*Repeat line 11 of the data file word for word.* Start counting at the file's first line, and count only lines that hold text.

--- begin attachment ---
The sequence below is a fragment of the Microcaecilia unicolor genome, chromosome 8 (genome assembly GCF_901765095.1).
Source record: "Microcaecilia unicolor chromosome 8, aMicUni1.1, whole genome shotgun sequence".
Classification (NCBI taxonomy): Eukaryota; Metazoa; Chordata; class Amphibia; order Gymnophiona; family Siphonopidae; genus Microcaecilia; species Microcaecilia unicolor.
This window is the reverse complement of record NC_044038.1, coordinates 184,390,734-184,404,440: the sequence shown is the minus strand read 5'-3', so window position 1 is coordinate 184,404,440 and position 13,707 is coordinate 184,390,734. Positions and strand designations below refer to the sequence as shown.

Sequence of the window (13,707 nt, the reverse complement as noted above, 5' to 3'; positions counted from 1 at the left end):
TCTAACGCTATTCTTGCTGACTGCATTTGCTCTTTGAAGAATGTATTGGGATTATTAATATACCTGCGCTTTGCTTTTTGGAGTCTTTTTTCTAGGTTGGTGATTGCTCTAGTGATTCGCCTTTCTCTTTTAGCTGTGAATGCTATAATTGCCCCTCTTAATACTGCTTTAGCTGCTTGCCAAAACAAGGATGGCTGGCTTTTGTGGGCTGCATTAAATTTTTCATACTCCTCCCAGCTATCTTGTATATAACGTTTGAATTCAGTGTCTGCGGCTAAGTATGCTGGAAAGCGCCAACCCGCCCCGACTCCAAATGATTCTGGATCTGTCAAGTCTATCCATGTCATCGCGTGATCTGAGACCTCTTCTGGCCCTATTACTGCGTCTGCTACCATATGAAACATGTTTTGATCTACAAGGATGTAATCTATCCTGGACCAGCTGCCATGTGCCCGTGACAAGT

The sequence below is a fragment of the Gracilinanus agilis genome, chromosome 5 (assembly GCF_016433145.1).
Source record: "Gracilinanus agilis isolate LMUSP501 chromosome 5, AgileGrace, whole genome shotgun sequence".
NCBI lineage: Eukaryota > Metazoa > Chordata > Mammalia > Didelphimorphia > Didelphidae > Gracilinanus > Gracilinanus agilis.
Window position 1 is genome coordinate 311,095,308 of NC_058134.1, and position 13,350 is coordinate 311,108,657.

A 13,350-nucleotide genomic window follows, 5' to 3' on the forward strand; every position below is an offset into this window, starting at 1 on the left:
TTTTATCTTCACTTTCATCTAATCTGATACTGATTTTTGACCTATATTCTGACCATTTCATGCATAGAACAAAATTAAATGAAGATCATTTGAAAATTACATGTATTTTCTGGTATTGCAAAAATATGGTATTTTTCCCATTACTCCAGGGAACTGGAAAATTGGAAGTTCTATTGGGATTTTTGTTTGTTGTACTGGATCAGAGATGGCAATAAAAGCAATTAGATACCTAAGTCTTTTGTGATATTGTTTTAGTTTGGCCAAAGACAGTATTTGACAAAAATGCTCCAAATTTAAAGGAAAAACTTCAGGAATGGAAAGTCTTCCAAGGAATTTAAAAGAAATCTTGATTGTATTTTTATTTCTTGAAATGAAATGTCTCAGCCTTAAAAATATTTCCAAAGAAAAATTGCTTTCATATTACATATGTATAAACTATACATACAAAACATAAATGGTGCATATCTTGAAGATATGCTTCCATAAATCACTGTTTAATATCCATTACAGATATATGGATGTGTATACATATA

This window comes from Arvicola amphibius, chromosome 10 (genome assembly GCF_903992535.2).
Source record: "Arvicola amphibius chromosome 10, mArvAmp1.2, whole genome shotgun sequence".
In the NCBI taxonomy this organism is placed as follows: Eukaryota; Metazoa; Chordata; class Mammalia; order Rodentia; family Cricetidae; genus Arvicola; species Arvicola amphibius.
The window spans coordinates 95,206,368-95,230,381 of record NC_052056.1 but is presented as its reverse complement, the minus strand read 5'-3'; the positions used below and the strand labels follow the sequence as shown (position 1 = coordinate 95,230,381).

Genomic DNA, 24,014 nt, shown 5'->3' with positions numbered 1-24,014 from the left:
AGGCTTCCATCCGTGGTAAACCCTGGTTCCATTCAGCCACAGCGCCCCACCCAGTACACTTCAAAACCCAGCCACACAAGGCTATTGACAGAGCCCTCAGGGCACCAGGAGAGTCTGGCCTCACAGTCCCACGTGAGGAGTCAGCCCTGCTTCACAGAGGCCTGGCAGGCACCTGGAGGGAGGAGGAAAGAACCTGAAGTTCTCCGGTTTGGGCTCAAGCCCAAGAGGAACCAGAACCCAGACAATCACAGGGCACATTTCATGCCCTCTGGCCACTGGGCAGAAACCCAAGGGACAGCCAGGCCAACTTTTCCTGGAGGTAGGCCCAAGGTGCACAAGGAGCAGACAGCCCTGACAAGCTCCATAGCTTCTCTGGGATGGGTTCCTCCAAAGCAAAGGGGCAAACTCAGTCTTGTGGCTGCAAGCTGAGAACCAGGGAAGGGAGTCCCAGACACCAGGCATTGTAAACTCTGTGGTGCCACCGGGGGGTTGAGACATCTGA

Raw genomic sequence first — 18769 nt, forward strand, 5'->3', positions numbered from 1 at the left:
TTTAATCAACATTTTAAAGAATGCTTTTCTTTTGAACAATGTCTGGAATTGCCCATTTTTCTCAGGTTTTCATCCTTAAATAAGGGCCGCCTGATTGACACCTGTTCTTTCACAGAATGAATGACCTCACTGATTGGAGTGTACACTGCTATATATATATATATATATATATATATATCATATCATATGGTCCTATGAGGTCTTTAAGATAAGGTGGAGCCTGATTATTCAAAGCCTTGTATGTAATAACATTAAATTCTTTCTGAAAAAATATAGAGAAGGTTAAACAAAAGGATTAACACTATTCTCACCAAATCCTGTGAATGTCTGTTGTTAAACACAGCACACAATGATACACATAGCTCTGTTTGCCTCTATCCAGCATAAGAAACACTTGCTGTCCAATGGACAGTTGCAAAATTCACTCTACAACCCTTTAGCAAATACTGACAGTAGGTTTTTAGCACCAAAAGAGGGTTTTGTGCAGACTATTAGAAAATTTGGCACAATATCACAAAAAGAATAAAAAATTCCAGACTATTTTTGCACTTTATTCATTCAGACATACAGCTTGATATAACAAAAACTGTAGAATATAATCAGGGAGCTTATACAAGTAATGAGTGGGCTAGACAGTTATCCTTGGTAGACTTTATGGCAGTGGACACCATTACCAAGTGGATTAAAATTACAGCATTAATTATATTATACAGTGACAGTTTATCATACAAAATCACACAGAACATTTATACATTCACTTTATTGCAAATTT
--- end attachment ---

A 13,350-nucleotide genomic window follows, 5' to 3' on the forward strand; every position below is an offset into this window, starting at 1 on the left: